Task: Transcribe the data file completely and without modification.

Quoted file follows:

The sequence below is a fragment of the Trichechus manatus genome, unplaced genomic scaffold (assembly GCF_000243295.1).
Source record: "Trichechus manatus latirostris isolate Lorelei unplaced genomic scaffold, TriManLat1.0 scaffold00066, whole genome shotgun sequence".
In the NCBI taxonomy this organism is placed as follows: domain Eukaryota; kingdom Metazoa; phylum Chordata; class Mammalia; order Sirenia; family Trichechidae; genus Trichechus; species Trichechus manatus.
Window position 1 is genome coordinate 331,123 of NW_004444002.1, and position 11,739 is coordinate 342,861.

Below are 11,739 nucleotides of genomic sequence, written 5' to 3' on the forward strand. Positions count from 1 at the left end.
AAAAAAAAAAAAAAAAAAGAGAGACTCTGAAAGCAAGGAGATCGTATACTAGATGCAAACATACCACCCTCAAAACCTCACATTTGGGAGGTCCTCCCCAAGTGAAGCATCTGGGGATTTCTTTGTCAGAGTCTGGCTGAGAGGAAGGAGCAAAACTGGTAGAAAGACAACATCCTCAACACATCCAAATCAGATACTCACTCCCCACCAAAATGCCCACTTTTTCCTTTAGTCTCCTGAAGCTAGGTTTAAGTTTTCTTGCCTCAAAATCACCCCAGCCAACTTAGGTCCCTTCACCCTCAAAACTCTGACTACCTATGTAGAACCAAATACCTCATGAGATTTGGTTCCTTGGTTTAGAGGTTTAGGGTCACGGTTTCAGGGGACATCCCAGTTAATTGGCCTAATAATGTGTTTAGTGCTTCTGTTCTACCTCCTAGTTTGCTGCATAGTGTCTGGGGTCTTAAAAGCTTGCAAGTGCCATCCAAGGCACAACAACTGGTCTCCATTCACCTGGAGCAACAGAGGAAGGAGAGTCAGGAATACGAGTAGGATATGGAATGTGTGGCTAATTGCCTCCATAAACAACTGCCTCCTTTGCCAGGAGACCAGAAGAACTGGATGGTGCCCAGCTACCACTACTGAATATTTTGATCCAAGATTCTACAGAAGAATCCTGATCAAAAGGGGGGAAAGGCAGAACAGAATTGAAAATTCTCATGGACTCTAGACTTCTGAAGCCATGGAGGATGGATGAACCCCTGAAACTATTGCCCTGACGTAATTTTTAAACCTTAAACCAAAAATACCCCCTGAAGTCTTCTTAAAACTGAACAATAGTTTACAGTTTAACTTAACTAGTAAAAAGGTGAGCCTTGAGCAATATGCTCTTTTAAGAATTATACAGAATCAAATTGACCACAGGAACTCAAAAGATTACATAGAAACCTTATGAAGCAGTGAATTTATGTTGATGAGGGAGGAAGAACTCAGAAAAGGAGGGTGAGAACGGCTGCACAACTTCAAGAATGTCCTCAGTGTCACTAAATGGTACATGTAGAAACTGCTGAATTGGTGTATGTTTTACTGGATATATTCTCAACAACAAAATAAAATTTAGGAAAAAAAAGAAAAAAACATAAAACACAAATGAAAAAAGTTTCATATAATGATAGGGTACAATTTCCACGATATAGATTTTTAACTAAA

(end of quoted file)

The sequence below is a fragment of the Trichechus manatus genome, unplaced genomic scaffold (assembly GCF_000243295.1).
Source record: "Trichechus manatus latirostris isolate Lorelei unplaced genomic scaffold, TriManLat1.0 scaffold00066, whole genome shotgun sequence".
In the NCBI taxonomy this organism is placed as follows: domain Eukaryota; kingdom Metazoa; phylum Chordata; class Mammalia; order Sirenia; family Trichechidae; genus Trichechus; species Trichechus manatus.
Window position 1 is genome coordinate 331,123 of NW_004444002.1, and position 11,739 is coordinate 342,861.

Below are 11,739 nucleotides of genomic sequence, written 5' to 3' on the forward strand. Positions count from 1 at the left end.
AAAAAAAAAAAAAAAAAAGAGAGACTCTGAAAGCAAGGAGATCGTATACTAGATGCAAACATACCACCCTCAAAACCTCACATTTGGGAGGTCCTCCCCAAGTGAAGCATCTGGGGATTTCTTTGTCAGAGTCTGGCTGAGAGGAAGGAGCAAAACTGGTAGAAAGACAACATCCTCAACACATCCAAATCAGATACTCACTCCCCACCAAAATGCCCACTTTTTCCTTTAGTCTCCTGAAGCTAGGTTTAAGTTTTCTTGCCTCAAAATCACCCCAGCCAACTTAGGTCCCTTCACCCTCAAAACTCTGACTACCTATGTAGAACCAAATACCTCATGAGATTTGGTTCCTTGGTTTAGAGGTTTAGGGTCACGGTTTCAGGGGACATCCCAGTTAATTGGCCTAATAATGTGTTTAGTGCTTCTGTTCTACCTCCTAGTTTGCTGCATAGTGTCTGGGGTCTTAAAAGCTTGCAAGTGCCATCCAAGGCACAACAACTGGTCTCCATTCACCTGGAGCAACAGAGGAAGGAGAGTCAGGAATACGAGTAGGATATGGAATGTGTGGCTAATTGCCTCCATAAACAACTGCCTCCTTTGCCAGGAGACCAGAAGAACTGGATGGTGCCCAGCTACCACTACTGAATATTTTGATCCAAGATTCTACAGAAGAATCCTGATCAAAAGGGGGGAAAGGCAGAACAGAATTGAAAATTCTCATGGACTCTAGACTTCTGAAGCCATGGAGGATGGATGAACCCCTGAAACTATTGCCCTGACGTAATTTTTAAACCTTAAACCAAAAATACCCCCTGAAGTCTTCTTAAAACTGAACAATAGTTTACAGTTTAACTTAACTAGTAAAAAGGTGAGCCTTGAGCAATATGCTCTTTTAAGAATTATACAGAATCAAATTGACCACAGGAACTCAAAAGATTACATAGAAACCTTATGAAGCAGTGAATTTATGTTGATGAGGGAGGAAGAACTCAGAAAAGGAGGGTGAGAACGGCTGCACAACTTCAAGAATGTCCTCAGTGTCACTAAATGGTACATGTAGAAACTGCTGAATTGGTGTATGTTTTACTGGATATATTCTCAACAACAAAATAAAATTTAGGAAAAAAAAGAAAAAAACATAAAACACAAATGAAAAAAGTTTCATATAATGATAGGGTACAATTTCCACGATATAGATTTTTAACTAAA